by Marion Nestle

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Oct 13 2016

I’ve been Wikileaked!

I’ve been following the story of Hillary Clinton’s Wikileaked e-mails (which John Podesta says the Russians released to sway the election)  but never dreamed that I would turn up in them.

But Crossfit’s Russ Greene sent me his blog post yesterday and there I am [the photo comes from an article in the Sydney Morning Herald].

Coke’s Surveillance of Marion Nestle

Strangely, the DC Leaks database does not include any Coca-Cola emails from August 2015, the month that the New York Times first exposed the Global Energy Balance Network. Nonetheless, it does reveal that Coke sent a representative to attend and take notes on Dr. Marion Nestle’s speech at Sydney University in January.

Dr. Nestle, an NYU professor who most recently published “Soda Politics,” spoke on conflicts of interest in health science and government food policy. She mentioned the GEBN as a case study in soda-influenced science.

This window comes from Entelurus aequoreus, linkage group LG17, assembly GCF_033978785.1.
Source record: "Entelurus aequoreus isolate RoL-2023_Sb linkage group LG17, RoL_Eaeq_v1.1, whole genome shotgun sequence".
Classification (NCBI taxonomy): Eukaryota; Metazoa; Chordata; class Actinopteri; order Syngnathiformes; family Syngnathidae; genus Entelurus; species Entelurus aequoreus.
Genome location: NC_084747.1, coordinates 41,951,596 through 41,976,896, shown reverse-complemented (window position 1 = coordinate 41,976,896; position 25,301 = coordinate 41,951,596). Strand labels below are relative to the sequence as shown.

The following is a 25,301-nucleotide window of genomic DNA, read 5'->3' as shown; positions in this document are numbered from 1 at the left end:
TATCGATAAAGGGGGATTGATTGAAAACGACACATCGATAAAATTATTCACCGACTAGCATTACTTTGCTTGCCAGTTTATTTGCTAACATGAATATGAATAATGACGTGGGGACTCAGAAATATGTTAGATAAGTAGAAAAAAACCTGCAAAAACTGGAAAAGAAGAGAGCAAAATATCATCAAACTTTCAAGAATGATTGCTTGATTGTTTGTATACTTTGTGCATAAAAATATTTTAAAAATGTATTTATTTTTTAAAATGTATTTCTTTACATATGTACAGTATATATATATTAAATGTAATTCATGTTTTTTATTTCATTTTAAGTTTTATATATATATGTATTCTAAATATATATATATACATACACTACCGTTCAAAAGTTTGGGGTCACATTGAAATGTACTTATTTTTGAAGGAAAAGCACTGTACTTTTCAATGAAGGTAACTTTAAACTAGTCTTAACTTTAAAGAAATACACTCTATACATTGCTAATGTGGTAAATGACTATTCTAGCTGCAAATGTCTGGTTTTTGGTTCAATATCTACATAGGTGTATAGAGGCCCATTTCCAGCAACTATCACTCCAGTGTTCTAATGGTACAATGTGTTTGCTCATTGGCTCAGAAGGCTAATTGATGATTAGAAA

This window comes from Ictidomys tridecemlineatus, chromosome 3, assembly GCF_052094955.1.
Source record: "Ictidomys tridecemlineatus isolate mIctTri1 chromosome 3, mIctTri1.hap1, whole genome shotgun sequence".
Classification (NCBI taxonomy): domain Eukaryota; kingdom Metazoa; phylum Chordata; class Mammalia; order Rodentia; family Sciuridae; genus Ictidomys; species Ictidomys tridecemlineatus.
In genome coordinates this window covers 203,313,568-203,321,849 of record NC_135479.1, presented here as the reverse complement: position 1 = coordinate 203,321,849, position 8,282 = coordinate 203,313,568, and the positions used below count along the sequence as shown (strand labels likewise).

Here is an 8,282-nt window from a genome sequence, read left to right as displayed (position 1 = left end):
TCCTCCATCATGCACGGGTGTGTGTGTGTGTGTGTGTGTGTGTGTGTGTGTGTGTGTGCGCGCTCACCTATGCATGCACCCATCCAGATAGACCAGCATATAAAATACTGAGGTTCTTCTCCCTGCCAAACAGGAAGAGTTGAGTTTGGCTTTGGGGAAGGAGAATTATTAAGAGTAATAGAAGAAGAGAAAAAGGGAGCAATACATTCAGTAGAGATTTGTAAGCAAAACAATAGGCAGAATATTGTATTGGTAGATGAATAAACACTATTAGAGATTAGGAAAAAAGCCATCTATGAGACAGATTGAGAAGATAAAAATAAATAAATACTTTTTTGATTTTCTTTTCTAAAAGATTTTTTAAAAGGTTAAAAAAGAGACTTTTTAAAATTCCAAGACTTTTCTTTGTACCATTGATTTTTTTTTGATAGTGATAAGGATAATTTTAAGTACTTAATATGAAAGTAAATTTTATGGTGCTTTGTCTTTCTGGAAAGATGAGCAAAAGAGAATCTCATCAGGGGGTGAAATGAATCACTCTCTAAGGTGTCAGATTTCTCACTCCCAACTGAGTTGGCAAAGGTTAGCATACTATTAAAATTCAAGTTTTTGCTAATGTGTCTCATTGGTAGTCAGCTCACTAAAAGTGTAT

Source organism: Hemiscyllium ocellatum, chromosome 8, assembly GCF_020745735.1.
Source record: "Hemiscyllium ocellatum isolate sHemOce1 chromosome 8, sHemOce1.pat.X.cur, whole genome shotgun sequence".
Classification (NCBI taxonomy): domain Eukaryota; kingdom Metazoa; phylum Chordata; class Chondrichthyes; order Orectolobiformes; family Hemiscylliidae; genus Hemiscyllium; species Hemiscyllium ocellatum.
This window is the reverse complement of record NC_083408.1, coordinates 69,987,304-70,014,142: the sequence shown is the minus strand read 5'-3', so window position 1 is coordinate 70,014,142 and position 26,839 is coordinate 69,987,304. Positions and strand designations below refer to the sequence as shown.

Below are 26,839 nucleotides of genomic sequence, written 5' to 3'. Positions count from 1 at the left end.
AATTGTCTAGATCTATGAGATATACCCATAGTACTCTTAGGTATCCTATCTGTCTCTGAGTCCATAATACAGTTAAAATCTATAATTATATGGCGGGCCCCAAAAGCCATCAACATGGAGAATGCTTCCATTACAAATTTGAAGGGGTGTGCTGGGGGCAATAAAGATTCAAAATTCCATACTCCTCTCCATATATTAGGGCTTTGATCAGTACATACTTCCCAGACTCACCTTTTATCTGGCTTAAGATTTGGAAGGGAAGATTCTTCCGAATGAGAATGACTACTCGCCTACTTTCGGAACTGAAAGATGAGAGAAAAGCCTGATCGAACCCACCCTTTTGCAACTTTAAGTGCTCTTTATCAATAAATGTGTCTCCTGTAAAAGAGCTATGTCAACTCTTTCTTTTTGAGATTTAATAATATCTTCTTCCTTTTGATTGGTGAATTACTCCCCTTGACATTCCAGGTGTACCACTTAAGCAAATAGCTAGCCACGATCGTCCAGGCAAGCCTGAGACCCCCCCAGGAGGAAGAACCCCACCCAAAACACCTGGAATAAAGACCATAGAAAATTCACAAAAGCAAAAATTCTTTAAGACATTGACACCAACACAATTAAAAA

Nestle moderately concerned Coke. They mentioned the need to “Monitor social media,” but stated that Nestle achieved “very limited pick up from yesterday’s presentation – #sodapolitics.”

Of course the pick up was limited.  This was a private, invitation-only meeting with Sydney nutritionists deliberately kept small so as not to compete with my subsequent public lectures (see below for the media list).

Who was the Coca-Cola note taker?   I have no idea but the notes seem fine.

Coke’s Surveillance of CSPI

I also turn up in the e-mails related to Center for Science in the Public Interest (CSPI).  Evidently, Coca-Cola was tracking the social media response to a CSPI report on its marketing to children.

The most shared tweet was this one – https://twitter.com/CSPI/status/732239510138949633, which was mainly because Marion Nestle re-tweeted it.

By now I assume that someone from Coca-Cola is taking notes at every talk I give and reporting in to headquarters.

What does all this have to do with Hillary Clinton’s campaign?

As Russ Greene explains, the emails reveal that Capricia Marshall, who is working on the Clinton campaign, is also working for Coca-Cola’s communications team.